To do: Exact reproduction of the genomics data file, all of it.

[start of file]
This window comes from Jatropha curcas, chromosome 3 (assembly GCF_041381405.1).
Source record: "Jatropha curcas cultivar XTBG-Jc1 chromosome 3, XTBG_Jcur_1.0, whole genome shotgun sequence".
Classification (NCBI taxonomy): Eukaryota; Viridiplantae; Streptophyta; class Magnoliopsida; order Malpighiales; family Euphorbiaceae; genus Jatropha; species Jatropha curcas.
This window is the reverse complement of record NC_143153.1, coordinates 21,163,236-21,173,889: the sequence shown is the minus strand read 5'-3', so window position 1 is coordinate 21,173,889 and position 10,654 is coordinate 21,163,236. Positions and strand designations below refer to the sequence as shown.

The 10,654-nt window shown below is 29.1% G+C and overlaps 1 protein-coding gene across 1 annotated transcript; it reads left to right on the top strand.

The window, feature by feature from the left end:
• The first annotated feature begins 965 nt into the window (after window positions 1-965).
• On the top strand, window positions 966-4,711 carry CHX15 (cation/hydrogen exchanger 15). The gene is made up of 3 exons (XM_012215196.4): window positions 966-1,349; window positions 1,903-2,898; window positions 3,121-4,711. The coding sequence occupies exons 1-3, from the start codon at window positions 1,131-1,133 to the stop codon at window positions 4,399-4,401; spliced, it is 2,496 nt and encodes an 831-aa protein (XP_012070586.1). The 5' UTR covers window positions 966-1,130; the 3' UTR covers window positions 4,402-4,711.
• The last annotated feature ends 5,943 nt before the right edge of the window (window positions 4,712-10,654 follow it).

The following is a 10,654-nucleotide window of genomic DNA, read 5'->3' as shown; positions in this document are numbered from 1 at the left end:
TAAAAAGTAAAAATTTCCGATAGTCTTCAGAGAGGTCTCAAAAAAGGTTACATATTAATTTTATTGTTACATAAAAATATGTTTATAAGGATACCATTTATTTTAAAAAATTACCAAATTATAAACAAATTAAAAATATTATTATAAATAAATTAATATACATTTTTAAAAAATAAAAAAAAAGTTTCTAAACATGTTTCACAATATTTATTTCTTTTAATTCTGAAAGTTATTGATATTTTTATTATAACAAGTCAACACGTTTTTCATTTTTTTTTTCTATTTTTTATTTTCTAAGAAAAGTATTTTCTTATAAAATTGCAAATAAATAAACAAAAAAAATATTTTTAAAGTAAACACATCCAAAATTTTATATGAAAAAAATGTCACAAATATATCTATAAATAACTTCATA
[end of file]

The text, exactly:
This window comes from Jatropha curcas, chromosome 3 (assembly GCF_041381405.1).
Source record: "Jatropha curcas cultivar XTBG-Jc1 chromosome 3, XTBG_Jcur_1.0, whole genome shotgun sequence".
Classification (NCBI taxonomy): Eukaryota; Viridiplantae; Streptophyta; class Magnoliopsida; order Malpighiales; family Euphorbiaceae; genus Jatropha; species Jatropha curcas.
This window is the reverse complement of record NC_143153.1, coordinates 21,163,236-21,173,889: the sequence shown is the minus strand read 5'-3', so window position 1 is coordinate 21,173,889 and position 10,654 is coordinate 21,163,236. Positions and strand designations below refer to the sequence as shown.

The 10,654-nt window shown below is 29.1% G+C and overlaps 1 protein-coding gene across 1 annotated transcript; it reads left to right on the top strand.

The window, feature by feature from the left end:
• The first annotated feature begins 965 nt into the window (after window positions 1-965).
• On the top strand, window positions 966-4,711 carry CHX15 (cation/hydrogen exchanger 15). The gene is made up of 3 exons (XM_012215196.4): window positions 966-1,349; window positions 1,903-2,898; window positions 3,121-4,711. The coding sequence occupies exons 1-3, from the start codon at window positions 1,131-1,133 to the stop codon at window positions 4,399-4,401; spliced, it is 2,496 nt and encodes an 831-aa protein (XP_012070586.1). The 5' UTR covers window positions 966-1,130; the 3' UTR covers window positions 4,402-4,711.
• The last annotated feature ends 5,943 nt before the right edge of the window (window positions 4,712-10,654 follow it).

The following is a 10,654-nucleotide window of genomic DNA, read 5'->3' as shown; positions in this document are numbered from 1 at the left end:
TAAAAAGTAAAAATTTCCGATAGTCTTCAGAGAGGTCTCAAAAAAGGTTACATATTAATTTTATTGTTACATAAAAATATGTTTATAAGGATACCATTTATTTTAAAAAATTACCAAATTATAAACAAATTAAAAATATTATTATAAATAAATTAATATACATTTTTAAAAAATAAAAAAAAAGTTTCTAAACATGTTTCACAATATTTATTTCTTTTAATTCTGAAAGTTATTGATATTTTTATTATAACAAGTCAACACGTTTTTCATTTTTTTTTTCTATTTTTTATTTTCTAAGAAAAGTATTTTCTTATAAAATTGCAAATAAATAAACAAAAAAAATATTTTTAAAGTAAACACATCCAAAATTTTATATGAAAAAAATGTCACAAATATATCTATAAATAACTTCATA